Burn Pits Protocol

“It is difficult to say how many Vietnam veterans have been affected by Agent Orange. However, any veteran who served in Vietnam between January 9, 1962, and May 7, 1975, is presumed by the VA to have been exposed to Agent Orange.” Other locations of likely exposure to Agent Orange include the Korean Demilitarized Zone and Thailand. Approximately 250,000 of the 697,000 U.S. veterans who served in the 1991 Gulf War are afflicted with enduring chronic multi-symptom illness, a condition with serious consequences.

burn pitsThe “presumption of service connection” designation has not been established by the VA for Gulf War Syndrome, nor for damage from Burn Pits. A Bill making its way through Congress dubbed the Veterans Right to Breathe Act seeks to presume a service connection for nine conditions related to veterans’ burn pit exposure. These conditions include:

  • Asthma
  • Emphysema
  • Chronic bronchitis
  • Chronic obstructive pulmonary disease (COPD)
  • Constrictive bronchiolitis
  • Granulomatous disease
  • Interstitial lung disease
  • Lung cancer
  • Pneumonia

Dr Carol Henricks, MD, is not waiting on the VA. She is treating Burn Pit victims, and has been treating veterans in her NorthStar Hyperbarics, Tucson, Arizona clinic since 2004. Her clinic is part of The Patriot Clinics Network and the TreatNOW Coalition. Trained in neurology, she has developed a Protocol for military veterans who have Post Concussive Syndrome and Burn pit exposure. She is working closely with BurnPits360.org, a leader in demanding justice for Burn Pit victims. U.S. Senators Marco Rubio (R-FL) and Kirsten Gillibrand (D-NY) introduced the bipartisan and bicameral Presumptive Benefits for War Fighters Exposed to Burn Pits and Other Toxins Act. This bill would provide presumptive U.S. Department of Veterans Affairs benefits to servicemembers who have deployed and have illnesses due to exposure to burn pits and other toxins. Approximately 3.5 million veterans have been exposed to burn pits that spewed toxic fumes and carcinogens into the air.

We reproduce Dr Henricks’ Protocol here with her permission.

As we all know, any veteran we have seen in our clinic with toxic burn pit exposure also has PCS, at a minimum. Brain injury conditions cannot heal if there is persistent toxicity or nutrient deficiency. Initial evaluation for participation in our Patriot Clinic program requires an assessment by Dr. Henricks. Assessment will be done at her neurology office at 7596 N La Cholla Blvd, Tucson AZ 85741. Phone number: 520-229-1238. Combat veterans from the post – 9-11 period will be considered.
Initial assessment involves interview and exam with Dr. Henricks. If the veteran has been exposed to injury causing conditions testing is initiated. All veterans do a RightEyeQ as a baseline of visual function / brain function. Brain MRI – DTI – NQ without contrast is also a baseline test of brain injury. We do hair analysis (Great Plains Lab Toxic & Essential Elements; Hair sample) and urine test for toxicity ( Great Plains Lab Toxic Non-Metal Chemical Profile Urine test which includes Industrial Toxicants / Organophosphate Insecticide Metabolites / Pyrethroid Insecticide / Markers for Mitochondria Function ). Qualified veterans meet with my colleague Dr. Tim Marshall (PhD in neuropharmacology and neurotoxicity). Extensive blood work is done as needed including endocrine screening: each veteran is provided with a nutrient optimization program and detox protocol as needed. IV detoxification and nutrient support is available from IV nurse Carol Ann Smith. An initial 40 x 1 hour sessions with HBOT at 1.5 ata with 100 % Oxygen is completed by all participants followed by a reassessment appointment with Dr. Henricks. After 40 treatments patients will see Dr. Cynthia Dowdall (PhD Psychologist) to assess their need for cognitive – behavioral therapy, counseling and / or neurofeedback.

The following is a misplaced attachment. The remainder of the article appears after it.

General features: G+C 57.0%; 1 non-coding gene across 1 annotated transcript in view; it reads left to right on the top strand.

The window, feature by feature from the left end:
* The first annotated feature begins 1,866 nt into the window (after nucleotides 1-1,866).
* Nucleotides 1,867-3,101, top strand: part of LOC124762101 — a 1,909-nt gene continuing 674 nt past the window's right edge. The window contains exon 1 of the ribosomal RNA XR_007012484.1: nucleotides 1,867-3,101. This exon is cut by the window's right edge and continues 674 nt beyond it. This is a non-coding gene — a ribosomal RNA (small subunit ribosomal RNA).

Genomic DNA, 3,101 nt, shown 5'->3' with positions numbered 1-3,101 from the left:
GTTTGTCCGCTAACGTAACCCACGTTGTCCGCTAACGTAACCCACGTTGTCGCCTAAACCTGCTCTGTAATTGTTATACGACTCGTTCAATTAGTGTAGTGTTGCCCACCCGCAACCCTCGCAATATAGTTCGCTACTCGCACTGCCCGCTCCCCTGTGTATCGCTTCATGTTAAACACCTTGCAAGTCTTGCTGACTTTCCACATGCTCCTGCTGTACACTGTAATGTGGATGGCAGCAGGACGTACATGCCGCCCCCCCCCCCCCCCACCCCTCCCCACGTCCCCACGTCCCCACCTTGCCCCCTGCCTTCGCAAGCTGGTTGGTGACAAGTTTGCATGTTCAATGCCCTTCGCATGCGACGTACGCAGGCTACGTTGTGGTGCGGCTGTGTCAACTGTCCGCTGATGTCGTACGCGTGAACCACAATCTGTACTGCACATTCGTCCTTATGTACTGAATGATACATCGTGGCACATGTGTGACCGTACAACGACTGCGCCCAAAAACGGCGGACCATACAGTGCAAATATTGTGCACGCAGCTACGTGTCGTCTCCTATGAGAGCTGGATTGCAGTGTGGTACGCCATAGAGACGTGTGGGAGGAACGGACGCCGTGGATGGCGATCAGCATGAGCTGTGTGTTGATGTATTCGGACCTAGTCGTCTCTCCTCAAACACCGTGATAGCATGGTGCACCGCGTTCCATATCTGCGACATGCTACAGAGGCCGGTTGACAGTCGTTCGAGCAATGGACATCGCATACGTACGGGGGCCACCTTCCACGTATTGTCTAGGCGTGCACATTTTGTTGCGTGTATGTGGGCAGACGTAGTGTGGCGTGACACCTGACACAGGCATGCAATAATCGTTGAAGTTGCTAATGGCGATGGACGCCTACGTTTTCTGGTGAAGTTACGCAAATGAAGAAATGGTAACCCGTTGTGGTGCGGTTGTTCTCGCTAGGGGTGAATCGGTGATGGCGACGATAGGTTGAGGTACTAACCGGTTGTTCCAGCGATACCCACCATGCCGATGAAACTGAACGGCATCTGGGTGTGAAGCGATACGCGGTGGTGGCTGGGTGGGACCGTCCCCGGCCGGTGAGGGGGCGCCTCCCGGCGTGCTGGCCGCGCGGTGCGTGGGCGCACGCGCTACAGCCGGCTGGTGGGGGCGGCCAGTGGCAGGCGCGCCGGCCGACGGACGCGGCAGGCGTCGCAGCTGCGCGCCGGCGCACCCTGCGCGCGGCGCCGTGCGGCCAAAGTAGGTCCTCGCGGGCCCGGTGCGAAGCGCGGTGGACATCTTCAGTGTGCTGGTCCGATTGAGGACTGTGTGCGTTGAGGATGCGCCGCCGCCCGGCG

Care for each patient is individualized and dependent on the health issues of the veteran and the degree and type of toxicity. All of the testing, care and supplements is provided by sponsorship from Healing Arizona Veterans. VA / Tricare does not cover these treatments.

Any Veteran who thinks they have been exposed to Burn Pits is encouraged to register with the VA. Much more information is available through Rosie Torres at https://burnpits360.org/ and by calling Dr. Henricks or TreatNOW. Additional information about the registry can be found at https://www.publichealth.va.gov/exposures/burnpits/registry.asp

The information provided by TreatNOW.org does not constitute a medical recommendation. It is intended for informational purposes only, and no claims, either real or implied, are being made.